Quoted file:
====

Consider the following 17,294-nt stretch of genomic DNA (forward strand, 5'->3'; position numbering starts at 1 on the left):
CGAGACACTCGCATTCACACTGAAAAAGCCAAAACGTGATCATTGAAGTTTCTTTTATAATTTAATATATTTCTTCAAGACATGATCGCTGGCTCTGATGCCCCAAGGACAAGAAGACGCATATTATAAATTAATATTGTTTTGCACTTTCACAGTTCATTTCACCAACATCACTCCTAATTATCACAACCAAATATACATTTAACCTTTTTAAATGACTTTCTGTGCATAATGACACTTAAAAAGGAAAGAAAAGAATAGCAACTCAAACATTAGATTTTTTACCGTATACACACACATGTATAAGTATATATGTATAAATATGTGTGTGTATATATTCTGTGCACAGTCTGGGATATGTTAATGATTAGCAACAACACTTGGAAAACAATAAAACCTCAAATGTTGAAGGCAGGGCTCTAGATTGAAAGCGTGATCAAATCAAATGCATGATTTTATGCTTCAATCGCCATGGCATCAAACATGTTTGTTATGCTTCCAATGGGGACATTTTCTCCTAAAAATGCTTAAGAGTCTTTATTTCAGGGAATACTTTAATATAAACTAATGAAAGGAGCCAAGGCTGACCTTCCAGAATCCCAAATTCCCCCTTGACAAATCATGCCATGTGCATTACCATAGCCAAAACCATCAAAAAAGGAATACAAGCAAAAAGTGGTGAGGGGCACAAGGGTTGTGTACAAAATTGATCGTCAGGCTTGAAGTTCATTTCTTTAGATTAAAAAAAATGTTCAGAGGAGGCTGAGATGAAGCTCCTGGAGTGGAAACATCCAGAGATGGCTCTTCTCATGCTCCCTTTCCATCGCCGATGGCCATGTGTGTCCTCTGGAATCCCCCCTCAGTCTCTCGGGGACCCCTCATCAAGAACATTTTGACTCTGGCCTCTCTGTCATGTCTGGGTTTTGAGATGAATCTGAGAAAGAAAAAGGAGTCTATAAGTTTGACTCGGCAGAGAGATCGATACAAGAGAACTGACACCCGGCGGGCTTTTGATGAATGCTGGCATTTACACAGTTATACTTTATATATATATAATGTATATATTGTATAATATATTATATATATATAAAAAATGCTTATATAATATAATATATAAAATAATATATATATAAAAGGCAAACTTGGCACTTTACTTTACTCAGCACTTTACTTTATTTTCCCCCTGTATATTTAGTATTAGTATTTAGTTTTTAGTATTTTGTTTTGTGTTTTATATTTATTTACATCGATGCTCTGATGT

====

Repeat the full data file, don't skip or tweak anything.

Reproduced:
Consider the following 17,294-nt stretch of genomic DNA (forward strand, 5'->3'; position numbering starts at 1 on the left):
CGAGACACTCGCATTCACACTGAAAAAGCCAAAACGTGATCATTGAAGTTTCTTTTATAATTTAATATATTTCTTCAAGACATGATCGCTGGCTCTGATGCCCCAAGGACAAGAAGACGCATATTATAAATTAATATTGTTTTGCACTTTCACAGTTCATTTCACCAACATCACTCCTAATTATCACAACCAAATATACATTTAACCTTTTTAAATGACTTTCTGTGCATAATGACACTTAAAAAGGAAAGAAAAGAATAGCAACTCAAACATTAGATTTTTTACCGTATACACACACATGTATAAGTATATATGTATAAATATGTGTGTGTATATATTCTGTGCACAGTCTGGGATATGTTAATGATTAGCAACAACACTTGGAAAACAATAAAACCTCAAATGTTGAAGGCAGGGCTCTAGATTGAAAGCGTGATCAAATCAAATGCATGATTTTATGCTTCAATCGCCATGGCATCAAACATGTTTGTTATGCTTCCAATGGGGACATTTTCTCCTAAAAATGCTTAAGAGTCTTTATTTCAGGGAATACTTTAATATAAACTAATGAAAGGAGCCAAGGCTGACCTTCCAGAATCCCAAATTCCCCCTTGACAAATCATGCCATGTGCATTACCATAGCCAAAACCATCAAAAAAGGAATACAAGCAAAAAGTGGTGAGGGGCACAAGGGTTGTGTACAAAATTGATCGTCAGGCTTGAAGTTCATTTCTTTAGATTAAAAAAAATGTTCAGAGGAGGCTGAGATGAAGCTCCTGGAGTGGAAACATCCAGAGATGGCTCTTCTCATGCTCCCTTTCCATCGCCGATGGCCATGTGTGTCCTCTGGAATCCCCCCTCAGTCTCTCGGGGACCCCTCATCAAGAACATTTTGACTCTGGCCTCTCTGTCATGTCTGGGTTTTGAGATGAATCTGAGAAAGAAAAAGGAGTCTATAAGTTTGACTCGGCAGAGAGATCGATACAAGAGAACTGACACCCGGCGGGCTTTTGATGAATGCTGGCATTTACACAGTTATACTTTATATATATATAATGTATATATTGTATAATATATTATATATATATAAAAAATGCTTATATAATATAATATATAAAATAATATATATATAAAAGGCAAACTTGGCACTTTACTTTACTCAGCACTTTACTTTATTTTCCCCCTGTATATTTAGTATTAGTATTTAGTTTTTAGTATTTTGTTTTGTGTTTTATATTTATTTACATCGATGCTCTGATGT